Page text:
What Is a Market Basket?
A market basket is a group of products designed to track the performance of a specific market segment. Market basket economics focuses on the Consumer Price Index (CPI), which tracks various consumer goods and uses their price levels to provide an estimate of inflation. However, for investors, a market basket relates to financial securities and is the principal idea behind index funds
- A market basket is a permanent mix of goods and services that inform investors and analysts of the performance of a specific market segment.
- A popular market basket is the Consumer Price Index (CPI), which provides an estimate for inflation based on the average change of price paid for a specific basket of goods and services over time.
- The CPI uses over 200 categories, including education, housing, transportation, and recreation, as an economic measure.
- A market basket analysis is used by retail stores to predict and increase impulse purchases based on groups of items a customer buys.
How a Market Basket Works
A market basket refers to a permanent mix of goods and services that are consistently purchased and sold throughout an economic system. Economists, politicians, and financial analysts use market baskets to track price changes over time and determine inflation levels. The most well-known and widely used market basket is CPI, which helps economists predict consumer purchase trends.
The financial system uses market baskets like the S&P 500 and index funds, which are essentially a broad sample of stocks, bonds, or other securities in the market. This provides investors with a benchmark against which to compare their investment returns.
A market basket analysis is generally used in retail. It is based on the idea that most purchases are impulse buys, and the analysis attempts to predict what a customer might have purchased had the idea occurred to them.
Market basket analysts look at a group of items purchased by a customer and then try to determine what else that customer might buy if it was presented to them. Analysts use this information to decide where to locate items in a store, what demographics make certain purchases, what days of the week these purchases may be made, and what times of the year these customers spend the most money, among others.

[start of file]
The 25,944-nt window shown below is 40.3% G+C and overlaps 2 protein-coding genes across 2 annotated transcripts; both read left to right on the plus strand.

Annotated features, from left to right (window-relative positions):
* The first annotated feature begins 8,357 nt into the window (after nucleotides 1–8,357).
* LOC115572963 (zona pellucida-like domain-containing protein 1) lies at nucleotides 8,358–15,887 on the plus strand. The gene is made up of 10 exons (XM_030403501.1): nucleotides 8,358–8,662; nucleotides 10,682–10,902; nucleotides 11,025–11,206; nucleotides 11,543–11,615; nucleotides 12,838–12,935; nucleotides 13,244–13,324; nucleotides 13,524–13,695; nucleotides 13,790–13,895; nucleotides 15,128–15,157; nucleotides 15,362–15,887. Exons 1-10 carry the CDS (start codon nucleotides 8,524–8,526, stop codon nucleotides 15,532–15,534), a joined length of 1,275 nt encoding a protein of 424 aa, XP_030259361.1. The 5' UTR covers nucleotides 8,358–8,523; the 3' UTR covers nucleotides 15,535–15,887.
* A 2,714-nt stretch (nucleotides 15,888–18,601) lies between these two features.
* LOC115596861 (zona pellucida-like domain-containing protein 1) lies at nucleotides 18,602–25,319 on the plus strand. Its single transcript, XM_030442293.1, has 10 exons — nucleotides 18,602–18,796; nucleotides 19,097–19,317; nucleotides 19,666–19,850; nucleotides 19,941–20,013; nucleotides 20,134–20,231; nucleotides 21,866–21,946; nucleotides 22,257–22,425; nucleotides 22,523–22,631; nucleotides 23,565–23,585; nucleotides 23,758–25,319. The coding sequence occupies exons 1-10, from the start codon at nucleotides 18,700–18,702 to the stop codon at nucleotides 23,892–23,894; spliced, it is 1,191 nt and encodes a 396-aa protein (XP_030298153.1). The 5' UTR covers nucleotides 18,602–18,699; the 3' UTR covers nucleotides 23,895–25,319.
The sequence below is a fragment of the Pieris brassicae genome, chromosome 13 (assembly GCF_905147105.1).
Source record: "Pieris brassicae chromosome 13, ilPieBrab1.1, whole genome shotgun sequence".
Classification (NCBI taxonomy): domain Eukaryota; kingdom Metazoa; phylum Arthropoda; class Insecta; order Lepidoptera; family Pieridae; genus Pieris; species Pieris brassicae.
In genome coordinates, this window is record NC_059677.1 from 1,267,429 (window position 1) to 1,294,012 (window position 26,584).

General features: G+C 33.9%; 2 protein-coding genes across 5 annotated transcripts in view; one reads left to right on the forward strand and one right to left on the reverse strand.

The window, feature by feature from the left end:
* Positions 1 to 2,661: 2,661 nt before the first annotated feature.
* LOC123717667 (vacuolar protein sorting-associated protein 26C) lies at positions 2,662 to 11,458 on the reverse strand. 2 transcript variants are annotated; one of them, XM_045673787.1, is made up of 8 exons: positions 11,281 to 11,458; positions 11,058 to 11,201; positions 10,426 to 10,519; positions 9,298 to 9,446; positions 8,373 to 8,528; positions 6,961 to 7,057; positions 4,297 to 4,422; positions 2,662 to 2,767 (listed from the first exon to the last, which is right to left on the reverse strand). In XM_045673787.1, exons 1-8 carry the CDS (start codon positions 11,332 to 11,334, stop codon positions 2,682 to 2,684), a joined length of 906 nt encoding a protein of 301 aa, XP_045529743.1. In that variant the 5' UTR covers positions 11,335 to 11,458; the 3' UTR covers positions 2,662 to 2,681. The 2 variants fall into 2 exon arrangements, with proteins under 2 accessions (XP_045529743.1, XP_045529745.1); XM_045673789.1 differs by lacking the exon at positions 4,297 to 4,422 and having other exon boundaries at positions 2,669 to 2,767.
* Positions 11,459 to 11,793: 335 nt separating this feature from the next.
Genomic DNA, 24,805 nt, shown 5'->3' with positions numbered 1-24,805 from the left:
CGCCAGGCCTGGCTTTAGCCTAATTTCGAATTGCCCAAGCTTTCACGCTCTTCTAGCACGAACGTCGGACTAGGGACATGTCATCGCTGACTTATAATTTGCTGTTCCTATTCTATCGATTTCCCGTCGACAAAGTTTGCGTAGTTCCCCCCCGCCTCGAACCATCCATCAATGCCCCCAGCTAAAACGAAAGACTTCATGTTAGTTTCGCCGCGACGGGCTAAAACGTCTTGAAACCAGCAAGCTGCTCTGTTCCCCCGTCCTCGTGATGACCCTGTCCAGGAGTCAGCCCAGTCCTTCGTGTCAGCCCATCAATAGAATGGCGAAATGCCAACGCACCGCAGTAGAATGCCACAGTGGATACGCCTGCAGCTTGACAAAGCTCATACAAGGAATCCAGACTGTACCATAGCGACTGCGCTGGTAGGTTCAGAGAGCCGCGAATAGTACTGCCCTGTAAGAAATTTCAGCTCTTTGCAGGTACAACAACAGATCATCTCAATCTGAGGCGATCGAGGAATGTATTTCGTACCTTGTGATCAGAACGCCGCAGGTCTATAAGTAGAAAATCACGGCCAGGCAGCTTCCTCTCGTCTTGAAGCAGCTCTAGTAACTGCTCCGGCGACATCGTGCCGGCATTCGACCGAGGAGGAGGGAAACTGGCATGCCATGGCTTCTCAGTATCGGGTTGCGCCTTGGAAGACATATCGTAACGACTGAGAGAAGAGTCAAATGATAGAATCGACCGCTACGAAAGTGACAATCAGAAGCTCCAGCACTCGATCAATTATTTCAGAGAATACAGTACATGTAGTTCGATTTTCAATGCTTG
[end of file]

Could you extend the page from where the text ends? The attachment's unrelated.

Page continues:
Market basket analysis can be used to predict credit card purchases, phone calling patterns, insurance fraud, and more.
Types of Market Baskets
The CPI is an economic measure that looks at the average change in the price paid for a specific basket of goods and services over time. The CPI is used as a macroeconomic indicator, a deflating tool and a way of adjusting monetary values. The CPI is not a cost-of-living index; instead, it is a measure of spending patterns and price levels for urban consumers and urban wage earners. The index, unlike various employment measures, takes into account the unemployed and the retired.
The market basket that the CPI uses is derived from information given by people regarding their spending habits. Over 200 categories of consumption within the CPI structure is analyzed to produce a mix of goods and services most representative of average purchases. Each category selected is given a weight regarding its proportion to the basket of goods. Some of the categories in the CPI's market basket include housing, transportation, recreation, apparel, and education.
The market basket used for the CPI also includes components outside the scope of consumer goods and services. Government fees of public goods, for example, like water and sewage, are included in the market basket. Taxes levied on the products and services already included in the market basket are also included. However, financial products like stocks and bonds are not included in the market basket. Essentially, the market basket represents all goods and services bought and sold by the population represented by in CPI.